Articles

Articles are a collaborative effort to provide a single canonical page on all topics relevant to the practice of radiology. As such, articles are written and continuously improved upon by countless contributing members. Our dedicated editors oversee each edit for accuracy and style. Find out more about articles.

16,883 results found
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Quadriceps tendon rupture

Quadriceps tendon rupture is usually associated with forced flexion of the knee or a direct blow, although spontaneous ruptures are reported. Pathology Predisposing illnesses include:  connective tissue disorders  systemic lupus erythematosus rheumatoid arthritis gout renal impairment  c...
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Soft tissue sarcoma

Soft tissue sarcomas are a heterogeneous group of malignant tumors of mesenchymal origin (sarcoma) that originate from the soft tissues rather than bone. They are classified on the basis of tissue seen on histology. The more common sarcomas in the adult and pediatric populations are listed below...
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Choroid plexus xanthogranuloma

Choroid plexus xanthogranulomata are common, incidental and almost invariably asymptomatic lesions. It is unclear in much of the literature whether they represent a distinct entity from adult choroid plexus cysts, but they share imaging characteristics and are only likely to be distinguishable o...
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Rheumatoid arthritis

Rheumatoid arthritis (RA) is a chronic autoimmune multisystemic inflammatory disease that affects many organs but predominantly attacks the synovial tissues and joints. Epidemiology The overall prevalence is 0.5-1% and the disease is 2-3 times more common in women 1. Onset is generally in adu...
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Cecal volvulus

Cecal volvulus describes torsion of the cecum around its mesentery which often results in obstruction. If unrecognised, it can result in bowel perforation and fecal peritonitis. Epidemiology Cecal volvulus accounts for ~10% of all intestinal volvuluses, and generally occur in somewhat younger ...
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Behçet disease (CNS manifestations)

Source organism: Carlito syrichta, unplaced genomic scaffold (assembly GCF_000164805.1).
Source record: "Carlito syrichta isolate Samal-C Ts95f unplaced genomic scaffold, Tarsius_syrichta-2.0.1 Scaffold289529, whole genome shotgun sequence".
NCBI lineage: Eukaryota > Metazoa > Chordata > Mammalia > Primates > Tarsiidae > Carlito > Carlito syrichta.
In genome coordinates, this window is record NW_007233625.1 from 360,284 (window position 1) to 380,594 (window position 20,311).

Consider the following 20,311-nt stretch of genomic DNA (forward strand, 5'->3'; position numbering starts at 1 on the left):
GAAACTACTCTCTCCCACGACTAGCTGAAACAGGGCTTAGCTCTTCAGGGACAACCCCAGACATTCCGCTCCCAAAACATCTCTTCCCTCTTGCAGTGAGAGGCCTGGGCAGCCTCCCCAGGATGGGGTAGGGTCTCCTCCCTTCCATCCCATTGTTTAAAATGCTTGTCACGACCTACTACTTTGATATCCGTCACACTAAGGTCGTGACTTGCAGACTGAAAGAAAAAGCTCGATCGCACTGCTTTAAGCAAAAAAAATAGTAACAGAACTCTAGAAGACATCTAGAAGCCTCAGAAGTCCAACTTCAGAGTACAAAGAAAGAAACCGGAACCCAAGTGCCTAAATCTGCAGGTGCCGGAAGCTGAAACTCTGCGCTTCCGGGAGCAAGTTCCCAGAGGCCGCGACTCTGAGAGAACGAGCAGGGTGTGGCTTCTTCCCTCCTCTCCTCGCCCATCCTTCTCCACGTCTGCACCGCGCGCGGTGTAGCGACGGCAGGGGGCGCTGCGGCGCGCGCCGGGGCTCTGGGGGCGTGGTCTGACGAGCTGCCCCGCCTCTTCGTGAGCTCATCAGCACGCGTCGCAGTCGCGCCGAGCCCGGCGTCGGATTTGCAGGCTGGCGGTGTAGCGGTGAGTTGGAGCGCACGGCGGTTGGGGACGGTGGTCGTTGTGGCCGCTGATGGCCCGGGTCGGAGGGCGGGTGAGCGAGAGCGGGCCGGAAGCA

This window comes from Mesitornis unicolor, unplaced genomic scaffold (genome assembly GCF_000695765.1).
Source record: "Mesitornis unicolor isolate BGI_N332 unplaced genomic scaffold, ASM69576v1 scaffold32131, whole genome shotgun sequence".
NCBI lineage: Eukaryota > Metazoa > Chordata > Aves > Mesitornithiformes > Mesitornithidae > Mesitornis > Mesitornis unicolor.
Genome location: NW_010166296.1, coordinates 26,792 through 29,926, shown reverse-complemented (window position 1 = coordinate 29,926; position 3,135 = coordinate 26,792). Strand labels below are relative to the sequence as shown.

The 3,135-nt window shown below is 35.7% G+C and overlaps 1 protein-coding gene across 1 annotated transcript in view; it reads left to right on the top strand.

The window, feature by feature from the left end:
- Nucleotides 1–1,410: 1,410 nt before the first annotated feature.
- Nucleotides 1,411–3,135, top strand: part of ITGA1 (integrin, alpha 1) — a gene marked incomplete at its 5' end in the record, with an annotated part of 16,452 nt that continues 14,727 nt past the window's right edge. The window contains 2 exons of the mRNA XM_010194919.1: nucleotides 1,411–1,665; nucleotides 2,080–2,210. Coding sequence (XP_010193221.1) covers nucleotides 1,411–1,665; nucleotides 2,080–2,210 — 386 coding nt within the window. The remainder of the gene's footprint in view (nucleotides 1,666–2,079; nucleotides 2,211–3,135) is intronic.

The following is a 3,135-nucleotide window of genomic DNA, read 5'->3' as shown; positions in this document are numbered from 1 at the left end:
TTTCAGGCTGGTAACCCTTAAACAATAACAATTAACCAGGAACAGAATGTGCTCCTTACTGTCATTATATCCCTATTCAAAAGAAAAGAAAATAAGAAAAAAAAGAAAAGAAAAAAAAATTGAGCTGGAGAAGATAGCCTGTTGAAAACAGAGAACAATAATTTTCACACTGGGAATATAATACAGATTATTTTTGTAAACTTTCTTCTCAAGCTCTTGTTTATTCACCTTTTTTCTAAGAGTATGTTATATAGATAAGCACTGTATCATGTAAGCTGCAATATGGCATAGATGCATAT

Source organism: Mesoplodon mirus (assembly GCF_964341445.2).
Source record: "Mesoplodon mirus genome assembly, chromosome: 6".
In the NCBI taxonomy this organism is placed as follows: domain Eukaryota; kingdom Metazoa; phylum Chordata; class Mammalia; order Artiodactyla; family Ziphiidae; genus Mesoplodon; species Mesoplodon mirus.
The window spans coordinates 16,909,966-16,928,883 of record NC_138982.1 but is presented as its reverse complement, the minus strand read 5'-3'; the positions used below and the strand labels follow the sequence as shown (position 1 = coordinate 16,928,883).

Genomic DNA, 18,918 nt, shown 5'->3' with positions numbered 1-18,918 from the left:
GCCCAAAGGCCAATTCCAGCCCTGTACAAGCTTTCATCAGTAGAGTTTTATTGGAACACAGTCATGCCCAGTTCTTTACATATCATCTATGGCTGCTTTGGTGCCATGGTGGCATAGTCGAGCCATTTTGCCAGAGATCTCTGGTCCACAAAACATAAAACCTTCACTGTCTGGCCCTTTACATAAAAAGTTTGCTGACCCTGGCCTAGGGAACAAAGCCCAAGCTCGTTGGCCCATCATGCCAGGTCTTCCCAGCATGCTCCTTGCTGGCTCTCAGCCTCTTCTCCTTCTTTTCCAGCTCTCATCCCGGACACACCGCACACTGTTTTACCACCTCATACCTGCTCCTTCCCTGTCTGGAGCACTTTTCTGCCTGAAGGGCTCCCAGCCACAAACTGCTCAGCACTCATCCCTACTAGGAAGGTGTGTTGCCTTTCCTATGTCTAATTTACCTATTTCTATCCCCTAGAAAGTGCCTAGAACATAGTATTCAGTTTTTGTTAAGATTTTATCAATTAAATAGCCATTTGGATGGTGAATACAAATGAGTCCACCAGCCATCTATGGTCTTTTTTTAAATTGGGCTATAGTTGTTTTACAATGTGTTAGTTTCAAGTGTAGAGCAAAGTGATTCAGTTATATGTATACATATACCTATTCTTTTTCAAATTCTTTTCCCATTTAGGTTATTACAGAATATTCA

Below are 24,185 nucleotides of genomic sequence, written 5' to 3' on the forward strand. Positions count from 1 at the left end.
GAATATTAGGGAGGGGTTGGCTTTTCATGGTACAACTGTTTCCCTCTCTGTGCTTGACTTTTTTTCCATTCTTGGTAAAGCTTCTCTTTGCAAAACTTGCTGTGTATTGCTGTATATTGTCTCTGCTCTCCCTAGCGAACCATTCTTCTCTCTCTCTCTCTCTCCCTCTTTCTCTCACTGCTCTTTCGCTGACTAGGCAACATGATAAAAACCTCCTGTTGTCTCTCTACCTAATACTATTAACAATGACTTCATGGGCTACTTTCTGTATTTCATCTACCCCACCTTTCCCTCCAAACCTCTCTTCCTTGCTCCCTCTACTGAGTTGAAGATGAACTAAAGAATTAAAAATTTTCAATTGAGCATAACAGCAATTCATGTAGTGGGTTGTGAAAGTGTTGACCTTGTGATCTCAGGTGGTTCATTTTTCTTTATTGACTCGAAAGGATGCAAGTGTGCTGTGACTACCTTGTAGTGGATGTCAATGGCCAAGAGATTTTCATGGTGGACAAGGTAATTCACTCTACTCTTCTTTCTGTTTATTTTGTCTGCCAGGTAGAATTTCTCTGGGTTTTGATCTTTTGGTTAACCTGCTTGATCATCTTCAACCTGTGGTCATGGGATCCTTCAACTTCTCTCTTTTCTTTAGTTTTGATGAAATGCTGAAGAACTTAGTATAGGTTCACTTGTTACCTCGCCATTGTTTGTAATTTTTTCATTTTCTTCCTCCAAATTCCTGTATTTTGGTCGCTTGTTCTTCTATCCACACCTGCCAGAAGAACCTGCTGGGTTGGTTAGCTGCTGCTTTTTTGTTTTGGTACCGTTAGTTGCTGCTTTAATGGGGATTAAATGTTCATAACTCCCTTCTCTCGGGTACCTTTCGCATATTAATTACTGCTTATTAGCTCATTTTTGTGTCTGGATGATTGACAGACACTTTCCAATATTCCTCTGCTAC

CNS manifestations of Behçet disease, also known as neuro-Behçet disease, corresponds to the neurological involvement of the systemic vasculitis Behçet disease and has a variety of manifestations.  For a discussion of the disease, in general, please refer to Behçet disease article.  Epidemiolo...
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Cascade sign (Behçet disease)

The cascade sign, also known as the waterfall sign, is a radiological sign appreciated on MRI brain that is described in patients with neuro-Behçet disease involving the mesodiencephalic junction. The sign describes the involvement of the mesodiencephalic junction as seen on coronal T2/FLAIR se...
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Posterosuperior impingement of the shoulder

Posterosuperior impingement, also known as internal impingement, is a relatively uncommon form of shoulder impingement primarily involving the infraspinatus tendon and the posterosuperior glenoid labrum. It occurs when the shoulder is abducted and externally rotated (ABER position). Clinical pr...
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Uterine leiomyoma

Uterine leiomyomas, also known as uterine fibroids, are benign tumors of myometrial origin and are the most common solid benign uterine neoplasms. Commonly an incidental finding on imaging, they rarely cause a diagnostic dilemma. Epidemiology They are clinically apparent in ~25% of women of re...
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Pituitary macroadenoma